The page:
I have multiple Sharepoint projects in a solution:

  • MySolution.WF
  • MySolution.Webparts
  • MySolution.UI

I also have some common code in a

  • MySolution.Common

project. All of the aboe projects reference MySolution.Common.

I first thought the way to go with SP2010 is to add the MySolution.Common project output to all other Packages (via Package Explorer > Advanced > Add > Add Assembly from Project Output) - this way Common is deployed with all three Sharepoint packages (WSPs) to the GAC.

However doing it this way might lead to deployment conflicts as I might first build/deploy .UI and afterwards .WF - hence I deploy .Common twice. Sometimes Visual Studio has hickups with deploying it this way (not finding receiver assembly, randomly deleting other solution DLLs from the GAC).

How do you manage Multi-Sharepoint solutions? Do you have one project just to accumulate stuff from all other projects or do you reference external DLLs in every project and it will be deployed with every project?

2 Answers 2


In our working project, we have "Common" dlls too. And finally, we came to a "container"-project concept.

So, if I understand correctly, you have 3 wsp's but only for development reasons. It is much better for development to have many little projects, than one huge monster, isn't it? :) But for installation, better to use all-in-one approach.

And here is an interesting feature in Visual Studio SharePoint solutions. Actually, you can create completely empty SharePoint project in your solution, and include SharePoint items from all other projects in it. This way you will get all-in-one WSP.

For example, I created solution with 5 from-template projects in it: three webpart projects, one list definition and one workflow project.

Then, I created empty sharepoint project (named "MyProduct") for "container" purposes. Navigated to Package.package, and included all the solution items in it:


Then, I packaged the project, and observed the resulting MyProduct.wsp:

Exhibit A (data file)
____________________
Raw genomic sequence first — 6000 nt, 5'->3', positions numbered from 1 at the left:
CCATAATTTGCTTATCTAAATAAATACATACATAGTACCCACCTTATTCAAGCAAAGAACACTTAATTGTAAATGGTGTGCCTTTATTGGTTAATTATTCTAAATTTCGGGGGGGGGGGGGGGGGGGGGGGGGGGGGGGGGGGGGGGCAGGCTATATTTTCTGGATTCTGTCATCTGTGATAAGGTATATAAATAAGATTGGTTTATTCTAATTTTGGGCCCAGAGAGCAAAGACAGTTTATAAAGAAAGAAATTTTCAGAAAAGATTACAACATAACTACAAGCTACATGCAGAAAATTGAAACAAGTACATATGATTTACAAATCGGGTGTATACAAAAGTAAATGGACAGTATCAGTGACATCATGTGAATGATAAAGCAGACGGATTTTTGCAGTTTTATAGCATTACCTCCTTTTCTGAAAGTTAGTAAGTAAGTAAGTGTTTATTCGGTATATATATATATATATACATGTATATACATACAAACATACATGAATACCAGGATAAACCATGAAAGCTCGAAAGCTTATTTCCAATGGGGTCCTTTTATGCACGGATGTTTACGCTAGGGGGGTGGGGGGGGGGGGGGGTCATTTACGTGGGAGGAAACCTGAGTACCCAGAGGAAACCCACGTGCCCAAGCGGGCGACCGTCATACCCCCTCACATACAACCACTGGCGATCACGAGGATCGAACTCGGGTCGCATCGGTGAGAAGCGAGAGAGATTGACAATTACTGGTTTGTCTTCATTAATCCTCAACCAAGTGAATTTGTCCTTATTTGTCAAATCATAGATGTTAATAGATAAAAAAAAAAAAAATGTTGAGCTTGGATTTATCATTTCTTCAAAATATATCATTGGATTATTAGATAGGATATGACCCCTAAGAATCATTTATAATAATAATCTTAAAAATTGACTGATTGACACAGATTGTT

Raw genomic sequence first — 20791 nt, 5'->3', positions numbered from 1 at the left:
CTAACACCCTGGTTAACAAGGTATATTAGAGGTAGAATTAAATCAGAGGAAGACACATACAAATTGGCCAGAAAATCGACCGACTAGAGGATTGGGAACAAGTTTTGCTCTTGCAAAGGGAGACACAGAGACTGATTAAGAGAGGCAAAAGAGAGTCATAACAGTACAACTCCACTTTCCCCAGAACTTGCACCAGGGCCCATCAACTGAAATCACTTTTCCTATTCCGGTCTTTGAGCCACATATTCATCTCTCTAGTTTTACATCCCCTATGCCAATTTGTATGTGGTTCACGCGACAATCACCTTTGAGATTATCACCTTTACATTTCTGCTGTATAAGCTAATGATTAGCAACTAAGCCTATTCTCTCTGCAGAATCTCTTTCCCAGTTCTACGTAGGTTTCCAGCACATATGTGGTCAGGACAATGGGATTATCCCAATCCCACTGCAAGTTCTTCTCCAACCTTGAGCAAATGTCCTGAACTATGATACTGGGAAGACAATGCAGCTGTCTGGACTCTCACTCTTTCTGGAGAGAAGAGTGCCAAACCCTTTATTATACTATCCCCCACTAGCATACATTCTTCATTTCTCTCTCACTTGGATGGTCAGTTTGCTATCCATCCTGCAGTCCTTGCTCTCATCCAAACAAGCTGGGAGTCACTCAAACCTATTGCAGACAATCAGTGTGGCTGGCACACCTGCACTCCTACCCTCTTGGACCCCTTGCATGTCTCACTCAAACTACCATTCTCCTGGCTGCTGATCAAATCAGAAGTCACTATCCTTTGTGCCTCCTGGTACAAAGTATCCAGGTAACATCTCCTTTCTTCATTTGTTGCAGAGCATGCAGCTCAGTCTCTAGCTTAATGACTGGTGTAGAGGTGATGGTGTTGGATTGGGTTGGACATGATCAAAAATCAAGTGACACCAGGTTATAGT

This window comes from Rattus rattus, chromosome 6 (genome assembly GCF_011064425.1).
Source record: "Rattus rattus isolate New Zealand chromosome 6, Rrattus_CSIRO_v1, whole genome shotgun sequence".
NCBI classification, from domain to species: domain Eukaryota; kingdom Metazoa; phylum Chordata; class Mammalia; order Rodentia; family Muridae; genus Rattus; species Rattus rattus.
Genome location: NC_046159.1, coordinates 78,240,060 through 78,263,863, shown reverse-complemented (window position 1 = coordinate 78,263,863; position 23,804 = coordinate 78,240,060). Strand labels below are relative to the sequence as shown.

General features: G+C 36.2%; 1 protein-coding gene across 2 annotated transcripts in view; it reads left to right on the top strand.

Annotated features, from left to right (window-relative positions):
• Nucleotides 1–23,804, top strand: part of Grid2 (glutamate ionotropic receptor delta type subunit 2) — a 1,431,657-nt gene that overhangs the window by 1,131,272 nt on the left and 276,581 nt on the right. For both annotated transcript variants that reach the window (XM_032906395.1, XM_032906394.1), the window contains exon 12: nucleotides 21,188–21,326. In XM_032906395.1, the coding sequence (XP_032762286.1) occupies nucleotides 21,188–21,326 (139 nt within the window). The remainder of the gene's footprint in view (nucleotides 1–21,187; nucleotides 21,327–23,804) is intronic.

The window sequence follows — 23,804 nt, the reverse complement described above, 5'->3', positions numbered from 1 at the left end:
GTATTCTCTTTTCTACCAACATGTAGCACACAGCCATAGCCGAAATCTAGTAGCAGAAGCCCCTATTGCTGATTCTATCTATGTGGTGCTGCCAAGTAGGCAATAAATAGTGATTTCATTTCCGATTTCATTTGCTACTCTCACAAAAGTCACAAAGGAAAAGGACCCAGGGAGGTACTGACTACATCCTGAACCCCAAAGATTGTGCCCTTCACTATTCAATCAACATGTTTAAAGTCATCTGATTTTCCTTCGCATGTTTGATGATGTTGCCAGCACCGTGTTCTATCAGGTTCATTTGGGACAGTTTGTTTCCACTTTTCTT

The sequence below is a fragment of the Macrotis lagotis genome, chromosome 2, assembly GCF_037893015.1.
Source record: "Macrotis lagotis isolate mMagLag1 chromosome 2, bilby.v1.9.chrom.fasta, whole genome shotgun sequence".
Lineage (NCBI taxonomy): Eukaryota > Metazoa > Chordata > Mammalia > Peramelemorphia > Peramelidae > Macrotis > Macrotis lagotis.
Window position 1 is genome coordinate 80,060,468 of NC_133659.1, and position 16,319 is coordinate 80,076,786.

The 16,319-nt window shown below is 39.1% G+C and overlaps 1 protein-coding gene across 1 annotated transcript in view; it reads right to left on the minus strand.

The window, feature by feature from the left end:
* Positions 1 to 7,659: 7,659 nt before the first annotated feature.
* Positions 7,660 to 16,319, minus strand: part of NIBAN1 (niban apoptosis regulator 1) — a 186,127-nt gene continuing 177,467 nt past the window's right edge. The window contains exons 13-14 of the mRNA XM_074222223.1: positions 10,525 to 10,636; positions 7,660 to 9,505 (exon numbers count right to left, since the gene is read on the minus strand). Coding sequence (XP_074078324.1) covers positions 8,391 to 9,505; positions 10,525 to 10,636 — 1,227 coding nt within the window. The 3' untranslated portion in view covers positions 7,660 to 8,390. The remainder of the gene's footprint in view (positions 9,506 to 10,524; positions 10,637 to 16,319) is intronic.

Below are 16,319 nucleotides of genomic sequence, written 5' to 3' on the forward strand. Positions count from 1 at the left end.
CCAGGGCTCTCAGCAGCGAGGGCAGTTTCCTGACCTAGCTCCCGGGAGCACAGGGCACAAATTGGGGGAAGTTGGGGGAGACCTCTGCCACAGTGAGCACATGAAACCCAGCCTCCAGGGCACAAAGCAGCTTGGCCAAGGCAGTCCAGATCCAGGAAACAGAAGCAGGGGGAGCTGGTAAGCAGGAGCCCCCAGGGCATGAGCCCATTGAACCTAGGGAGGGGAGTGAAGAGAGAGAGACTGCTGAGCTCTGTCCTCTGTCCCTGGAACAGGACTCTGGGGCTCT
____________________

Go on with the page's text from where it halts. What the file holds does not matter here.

As you see, all the items are included. Same way you can add your Common.dll into the package. This solution works perfectly with your real project, and provides very good flexibility in development (actually, we have more than 30 SharePoint projects in our main VS solution - and only 7 wsps for deployment).

Third-party assemblies

A very important notice here!! Please, work very carefully with third-party assemblies, which can be used not only in your own WSP's.

Just for example, if your client installs NLog.dll to GAC with your WSP package, and after this for some reason he installs another WSP, also containing same version of NLog.dll, all will work, but... If he then uninstalls one of mentioned WSPs, the second one will not be working! Because, it will remove NLog.dll from GAC :)

Details on this situation and workaround for it are published at SharePoint Sandbox.

  • Very conclusive post, thanks - I had thoughts along the same lines. What you say about third party assemblies is very true - one really has to take care what to deploy and what to retract... :-)
    – Dennis G
    Commented May 3, 2011 at 14:30
  • Yep, and that's a very strange issue, actually. Microsoft Installer does have counter functionality on shared assemblies. WSP is a kind of installation package too, and so I don't understand, why they don't have the same behaivour for WSPs. Sometimes, SharePoint hits :( Commented May 3, 2011 at 14:43

Our way around this is to use ILMerge.

The common assembly is merged into the other assemblies post-build, avoiding problems with different assembly versions (less of a problem in your case) and inadvertent retraction.

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